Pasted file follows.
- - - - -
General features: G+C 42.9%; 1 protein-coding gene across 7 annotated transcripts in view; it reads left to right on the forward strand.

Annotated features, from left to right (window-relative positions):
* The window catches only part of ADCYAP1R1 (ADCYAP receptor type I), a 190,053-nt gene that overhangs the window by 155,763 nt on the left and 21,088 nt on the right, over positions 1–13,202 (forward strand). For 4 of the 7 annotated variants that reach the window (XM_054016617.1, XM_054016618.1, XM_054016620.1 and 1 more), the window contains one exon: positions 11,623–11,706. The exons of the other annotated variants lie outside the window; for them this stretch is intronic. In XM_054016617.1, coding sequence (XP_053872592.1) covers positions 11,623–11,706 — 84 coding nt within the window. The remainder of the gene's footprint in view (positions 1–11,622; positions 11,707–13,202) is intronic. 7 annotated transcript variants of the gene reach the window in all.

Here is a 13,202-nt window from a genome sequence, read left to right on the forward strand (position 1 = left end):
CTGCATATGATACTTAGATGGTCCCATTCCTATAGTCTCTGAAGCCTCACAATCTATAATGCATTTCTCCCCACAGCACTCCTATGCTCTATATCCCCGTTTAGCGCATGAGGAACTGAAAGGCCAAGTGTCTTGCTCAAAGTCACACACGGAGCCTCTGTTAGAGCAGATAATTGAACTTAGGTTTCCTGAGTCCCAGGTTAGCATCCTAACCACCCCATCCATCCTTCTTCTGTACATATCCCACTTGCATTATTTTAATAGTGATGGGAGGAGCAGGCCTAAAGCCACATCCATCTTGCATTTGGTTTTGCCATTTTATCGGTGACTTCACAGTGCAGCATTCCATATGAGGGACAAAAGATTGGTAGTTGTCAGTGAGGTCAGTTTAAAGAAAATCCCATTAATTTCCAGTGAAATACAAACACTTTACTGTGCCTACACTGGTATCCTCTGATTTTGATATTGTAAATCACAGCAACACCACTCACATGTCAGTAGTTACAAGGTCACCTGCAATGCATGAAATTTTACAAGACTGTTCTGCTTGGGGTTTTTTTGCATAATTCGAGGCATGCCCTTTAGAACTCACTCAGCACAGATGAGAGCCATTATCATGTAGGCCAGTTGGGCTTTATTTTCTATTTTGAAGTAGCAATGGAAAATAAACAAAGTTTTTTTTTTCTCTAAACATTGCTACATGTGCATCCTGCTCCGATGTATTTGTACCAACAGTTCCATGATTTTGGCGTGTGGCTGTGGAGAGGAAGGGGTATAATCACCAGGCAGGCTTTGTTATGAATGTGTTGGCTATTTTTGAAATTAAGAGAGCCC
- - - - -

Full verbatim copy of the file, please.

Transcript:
General features: G+C 42.9%; 1 protein-coding gene across 7 annotated transcripts in view; it reads left to right on the forward strand.

Annotated features, from left to right (window-relative positions):
* The window catches only part of ADCYAP1R1 (ADCYAP receptor type I), a 190,053-nt gene that overhangs the window by 155,763 nt on the left and 21,088 nt on the right, over positions 1–13,202 (forward strand). For 4 of the 7 annotated variants that reach the window (XM_054016617.1, XM_054016618.1, XM_054016620.1 and 1 more), the window contains one exon: positions 11,623–11,706. The exons of the other annotated variants lie outside the window; for them this stretch is intronic. In XM_054016617.1, coding sequence (XP_053872592.1) covers positions 11,623–11,706 — 84 coding nt within the window. The remainder of the gene's footprint in view (positions 1–11,622; positions 11,707–13,202) is intronic. 7 annotated transcript variants of the gene reach the window in all.

Here is a 13,202-nt window from a genome sequence, read left to right on the forward strand (position 1 = left end):
CTGCATATGATACTTAGATGGTCCCATTCCTATAGTCTCTGAAGCCTCACAATCTATAATGCATTTCTCCCCACAGCACTCCTATGCTCTATATCCCCGTTTAGCGCATGAGGAACTGAAAGGCCAAGTGTCTTGCTCAAAGTCACACACGGAGCCTCTGTTAGAGCAGATAATTGAACTTAGGTTTCCTGAGTCCCAGGTTAGCATCCTAACCACCCCATCCATCCTTCTTCTGTACATATCCCACTTGCATTATTTTAATAGTGATGGGAGGAGCAGGCCTAAAGCCACATCCATCTTGCATTTGGTTTTGCCATTTTATCGGTGACTTCACAGTGCAGCATTCCATATGAGGGACAAAAGATTGGTAGTTGTCAGTGAGGTCAGTTTAAAGAAAATCCCATTAATTTCCAGTGAAATACAAACACTTTACTGTGCCTACACTGGTATCCTCTGATTTTGATATTGTAAATCACAGCAACACCACTCACATGTCAGTAGTTACAAGGTCACCTGCAATGCATGAAATTTTACAAGACTGTTCTGCTTGGGGTTTTTTTGCATAATTCGAGGCATGCCCTTTAGAACTCACTCAGCACAGATGAGAGCCATTATCATGTAGGCCAGTTGGGCTTTATTTTCTATTTTGAAGTAGCAATGGAAAATAAACAAAGTTTTTTTTTTCTCTAAACATTGCTACATGTGCATCCTGCTCCGATGTATTTGTACCAACAGTTCCATGATTTTGGCGTGTGGCTGTGGAGAGGAAGGGGTATAATCACCAGGCAGGCTTTGTTATGAATGTGTTGGCTATTTTTGAAATTAAGAGAGCCC